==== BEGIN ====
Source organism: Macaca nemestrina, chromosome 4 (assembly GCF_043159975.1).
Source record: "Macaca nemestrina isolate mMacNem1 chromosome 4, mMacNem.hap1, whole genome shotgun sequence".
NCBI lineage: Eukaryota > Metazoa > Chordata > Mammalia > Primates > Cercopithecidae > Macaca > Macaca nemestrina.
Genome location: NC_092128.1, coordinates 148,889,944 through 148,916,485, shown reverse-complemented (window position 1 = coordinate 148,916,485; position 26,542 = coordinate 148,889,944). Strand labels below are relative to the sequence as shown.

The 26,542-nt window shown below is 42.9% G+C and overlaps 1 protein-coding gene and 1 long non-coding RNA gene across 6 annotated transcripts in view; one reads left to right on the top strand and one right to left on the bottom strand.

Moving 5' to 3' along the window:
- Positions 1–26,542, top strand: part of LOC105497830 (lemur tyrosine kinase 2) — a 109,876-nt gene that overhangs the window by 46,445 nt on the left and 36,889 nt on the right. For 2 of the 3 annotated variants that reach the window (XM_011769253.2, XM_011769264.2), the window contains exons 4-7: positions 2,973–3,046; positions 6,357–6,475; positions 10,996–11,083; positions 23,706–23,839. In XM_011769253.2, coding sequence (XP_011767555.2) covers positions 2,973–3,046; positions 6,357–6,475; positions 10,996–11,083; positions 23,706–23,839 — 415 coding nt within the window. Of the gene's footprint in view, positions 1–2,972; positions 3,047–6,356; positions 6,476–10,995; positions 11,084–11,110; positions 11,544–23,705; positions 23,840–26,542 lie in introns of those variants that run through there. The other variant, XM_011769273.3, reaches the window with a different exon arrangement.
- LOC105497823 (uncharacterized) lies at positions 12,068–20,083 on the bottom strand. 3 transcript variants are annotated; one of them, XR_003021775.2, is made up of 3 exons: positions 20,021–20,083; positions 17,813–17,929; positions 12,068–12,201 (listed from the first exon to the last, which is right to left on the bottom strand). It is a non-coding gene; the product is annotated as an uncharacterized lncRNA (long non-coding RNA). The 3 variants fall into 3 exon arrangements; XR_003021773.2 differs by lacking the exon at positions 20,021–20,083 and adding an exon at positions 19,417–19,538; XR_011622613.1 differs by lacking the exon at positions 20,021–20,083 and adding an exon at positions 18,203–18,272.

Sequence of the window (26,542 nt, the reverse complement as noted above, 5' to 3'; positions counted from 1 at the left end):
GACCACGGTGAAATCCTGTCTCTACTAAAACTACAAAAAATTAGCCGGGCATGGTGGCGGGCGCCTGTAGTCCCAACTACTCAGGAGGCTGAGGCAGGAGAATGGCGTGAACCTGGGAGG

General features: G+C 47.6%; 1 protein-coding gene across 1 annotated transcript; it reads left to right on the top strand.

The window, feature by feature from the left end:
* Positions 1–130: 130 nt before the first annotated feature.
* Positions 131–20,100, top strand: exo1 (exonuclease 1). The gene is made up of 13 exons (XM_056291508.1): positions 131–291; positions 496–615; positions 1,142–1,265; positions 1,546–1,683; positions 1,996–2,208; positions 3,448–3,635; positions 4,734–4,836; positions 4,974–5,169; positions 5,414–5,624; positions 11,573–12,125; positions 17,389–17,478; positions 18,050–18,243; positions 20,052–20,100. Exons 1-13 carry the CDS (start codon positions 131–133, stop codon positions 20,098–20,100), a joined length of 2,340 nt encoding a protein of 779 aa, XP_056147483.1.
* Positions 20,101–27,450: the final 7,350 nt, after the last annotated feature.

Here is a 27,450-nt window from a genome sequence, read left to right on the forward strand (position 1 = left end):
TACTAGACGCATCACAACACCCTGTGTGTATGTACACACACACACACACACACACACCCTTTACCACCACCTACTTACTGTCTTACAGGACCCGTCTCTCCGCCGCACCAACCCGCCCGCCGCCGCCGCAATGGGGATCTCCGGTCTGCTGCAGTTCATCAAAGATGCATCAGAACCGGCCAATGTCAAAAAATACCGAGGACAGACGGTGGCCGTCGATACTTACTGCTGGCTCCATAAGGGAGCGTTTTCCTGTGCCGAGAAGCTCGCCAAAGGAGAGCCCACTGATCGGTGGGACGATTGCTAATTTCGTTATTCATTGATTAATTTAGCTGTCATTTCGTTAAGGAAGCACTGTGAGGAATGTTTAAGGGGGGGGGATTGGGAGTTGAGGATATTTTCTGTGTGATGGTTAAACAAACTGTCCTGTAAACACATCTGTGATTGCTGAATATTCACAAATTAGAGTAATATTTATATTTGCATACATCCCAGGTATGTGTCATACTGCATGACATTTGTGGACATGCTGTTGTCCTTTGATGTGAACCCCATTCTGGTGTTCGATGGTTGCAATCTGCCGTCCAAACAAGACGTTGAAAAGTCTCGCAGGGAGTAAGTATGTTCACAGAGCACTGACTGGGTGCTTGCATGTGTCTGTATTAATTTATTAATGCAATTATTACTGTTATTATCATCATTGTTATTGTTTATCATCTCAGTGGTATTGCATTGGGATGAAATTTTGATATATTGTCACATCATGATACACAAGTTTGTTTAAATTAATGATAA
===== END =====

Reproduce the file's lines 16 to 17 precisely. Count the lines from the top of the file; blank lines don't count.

Here is a 27,450-nt window from a genome sequence, read left to right on the forward strand (position 1 = left end):
TACTAGACGCATCACAACACCCTGTGTGTATGTACACACACACACACACACACACACCCTTTACCACCACCTACTTACTGTCTTACAGGACCCGTCTCTCCGCCGCACCAACCCGCCCGCCGCCGCCGCAATGGGGATCTCCGGTCTGCTGCAGTTCATCAAAGATGCATCAGAACCGGCCAATGTCAAAAAATACCGAGGACAGACGGTGGCCGTCGATACTTACTGCTGGCTCCATAAGGGAGCGTTTTCCTGTGCCGAGAAGCTCGCCAAAGGAGAGCCCACTGATCGGTGGGACGATTGCTAATTTCGTTATTCATTGATTAATTTAGCTGTCATTTCGTTAAGGAAGCACTGTGAGGAATGTTTAAGGGGGGGGGATTGGGAGTTGAGGATATTTTCTGTGTGATGGTTAAACAAACTGTCCTGTAAACACATCTGTGATTGCTGAATATTCACAAATTAGAGTAATATTTATATTTGCATACATCCCAGGTATGTGTCATACTGCATGACATTTGTGGACATGCTGTTGTCCTTTGATGTGAACCCCATTCTGGTGTTCGATGGTTGCAATCTGCCGTCCAAACAAGACGTTGAAAAGTCTCGCAGGGAGTAAGTATGTTCACAGAGCACTGACTGGGTGCTTGCATGTGTCTGTATTAATTTATTAATGCAATTATTACTGTTATTATCATCATTGTTATTGTTTATCATCTCAGTGGTATTGCATTGGGATGAAATTTTGATATATTGTCACATCATGATACACAAGTTTGTTTAAATTAATGATAA